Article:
You'd be hard-pressed to find a stock as richly valued by traditional metrics as Organovo Holdings (ONVO -2.56%). The company has brought in a measly $264,000 in revenue over the past nine months, and increased its share count a whopping 60%. Despite this, it is valued at roughly $720 million.
The reason for the disparity is the excitement -- warranted or not -- surrounding the company's technology. Organovo is a leading 3-D bioprinter, and it will take its first real product to market by the end of the year.
While some may get excited about the possibility of one day printing human organs, even-keeled investors would be wise to focus on what the company is actually working on right now: creating liver tissues for use by pharmaceutical companies. These 3-D tissues can be used to detect liver toxicities before drug companies entering FDA clinical trials, potentially saving billions of dollars.
The company got a big boost in January when it announced that its liver cells had passed functional validation tests well ahead of schedule. In essence, this meant that the company's bio-printed liver tissue had responded to known toxins in a manner that mimicked how native tissue does.
Just as important, Organovo delivered its first batch of liver tissue to a key opinion leader -- in this case, a top research scientist -- well ahead of schedule. With the accelerated timeline, it also pushed up its product launch to some time before December 2014 -- though specific details weren't given.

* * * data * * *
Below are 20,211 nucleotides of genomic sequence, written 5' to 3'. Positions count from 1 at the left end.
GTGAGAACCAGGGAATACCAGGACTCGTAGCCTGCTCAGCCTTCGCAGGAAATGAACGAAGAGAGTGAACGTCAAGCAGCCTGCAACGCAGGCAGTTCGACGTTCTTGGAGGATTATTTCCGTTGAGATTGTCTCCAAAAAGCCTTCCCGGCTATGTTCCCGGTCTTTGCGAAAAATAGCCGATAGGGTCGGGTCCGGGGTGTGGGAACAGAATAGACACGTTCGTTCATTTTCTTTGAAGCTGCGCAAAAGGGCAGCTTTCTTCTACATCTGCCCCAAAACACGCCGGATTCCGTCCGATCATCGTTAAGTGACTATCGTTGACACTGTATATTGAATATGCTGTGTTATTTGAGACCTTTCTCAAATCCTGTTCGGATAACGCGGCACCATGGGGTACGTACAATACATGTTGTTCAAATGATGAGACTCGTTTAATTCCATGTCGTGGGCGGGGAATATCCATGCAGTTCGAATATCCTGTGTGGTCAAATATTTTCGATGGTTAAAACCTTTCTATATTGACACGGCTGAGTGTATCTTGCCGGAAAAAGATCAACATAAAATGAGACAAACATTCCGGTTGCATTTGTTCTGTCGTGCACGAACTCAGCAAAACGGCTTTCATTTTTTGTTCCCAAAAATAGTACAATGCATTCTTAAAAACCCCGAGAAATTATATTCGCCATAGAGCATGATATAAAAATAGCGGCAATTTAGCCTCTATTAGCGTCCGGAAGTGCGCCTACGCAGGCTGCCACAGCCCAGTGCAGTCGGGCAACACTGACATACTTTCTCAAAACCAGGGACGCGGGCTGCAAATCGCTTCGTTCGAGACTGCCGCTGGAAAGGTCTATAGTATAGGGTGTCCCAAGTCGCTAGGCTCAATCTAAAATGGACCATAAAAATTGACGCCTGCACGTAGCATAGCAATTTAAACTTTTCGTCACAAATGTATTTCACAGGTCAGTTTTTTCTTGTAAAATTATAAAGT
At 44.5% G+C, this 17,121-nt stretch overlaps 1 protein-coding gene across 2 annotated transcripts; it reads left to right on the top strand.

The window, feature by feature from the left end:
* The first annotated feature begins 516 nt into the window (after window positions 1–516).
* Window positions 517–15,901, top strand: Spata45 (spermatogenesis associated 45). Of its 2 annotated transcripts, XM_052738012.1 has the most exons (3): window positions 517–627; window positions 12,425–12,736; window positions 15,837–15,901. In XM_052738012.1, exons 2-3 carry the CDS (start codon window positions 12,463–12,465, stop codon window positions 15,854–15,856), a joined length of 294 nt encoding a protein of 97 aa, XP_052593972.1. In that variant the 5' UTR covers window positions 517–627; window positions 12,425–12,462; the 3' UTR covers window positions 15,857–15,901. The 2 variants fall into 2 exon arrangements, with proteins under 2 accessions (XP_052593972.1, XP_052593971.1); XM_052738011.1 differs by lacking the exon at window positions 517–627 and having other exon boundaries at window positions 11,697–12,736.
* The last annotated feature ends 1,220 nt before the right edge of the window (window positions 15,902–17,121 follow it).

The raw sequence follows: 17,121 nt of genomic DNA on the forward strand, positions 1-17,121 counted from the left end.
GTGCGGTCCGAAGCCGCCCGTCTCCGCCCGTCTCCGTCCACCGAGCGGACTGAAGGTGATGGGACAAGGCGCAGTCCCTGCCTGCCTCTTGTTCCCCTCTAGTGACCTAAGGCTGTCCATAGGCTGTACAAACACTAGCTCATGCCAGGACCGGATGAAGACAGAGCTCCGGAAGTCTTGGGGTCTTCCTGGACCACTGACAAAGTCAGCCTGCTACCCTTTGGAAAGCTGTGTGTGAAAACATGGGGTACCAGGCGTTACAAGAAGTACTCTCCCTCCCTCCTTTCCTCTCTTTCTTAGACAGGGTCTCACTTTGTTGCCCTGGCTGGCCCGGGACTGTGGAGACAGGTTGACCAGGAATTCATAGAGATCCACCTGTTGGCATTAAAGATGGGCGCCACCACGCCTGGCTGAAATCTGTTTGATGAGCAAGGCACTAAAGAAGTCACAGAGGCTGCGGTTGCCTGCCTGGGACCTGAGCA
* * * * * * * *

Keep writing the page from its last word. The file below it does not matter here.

So did we learn anything from the company's earnings?
In short: not much.
Because Organovo won't be generating any significant revenue until the end of the year, there's not much to reveal. As in past quarters, much of the important news was just a recap of events we already knew about: partnerships with the NIH to produce eye tissue, collaborative agreements to research and print skin tissues, and initial data on 3-D bioprinted breast cancer tissue.
In fact, the only important thing of note to individual investors was a review of the company's financial position. As I said in the outset, Organovo has increased its share count by 60% over the past year -- due in no small part to its lack of significant revenue. At the end of 2013, the company had $50 million in cash on hand. The hope, for those invested in the company, is that this money can bridge the gap between now and when real revenue starts to come in at the end of the year. Though the company increased its head-count by 35% to 39 full-time employees, and has doubled its R&D expenditures, it should -- based on historical cash burn -- be able to make it until 2015 without more rounds of public financing.
Of course, that's no guarantee, and any additional rounds of funding wouldn't necessarily be reason to panic, as the company may simply be raising funds to expand capabilities with exciting new technologies. No matter the outcome, investors need to keep their eyes on two things moving forward: the launch of 3-D liver tissues later this year, and the overall cash position of the company.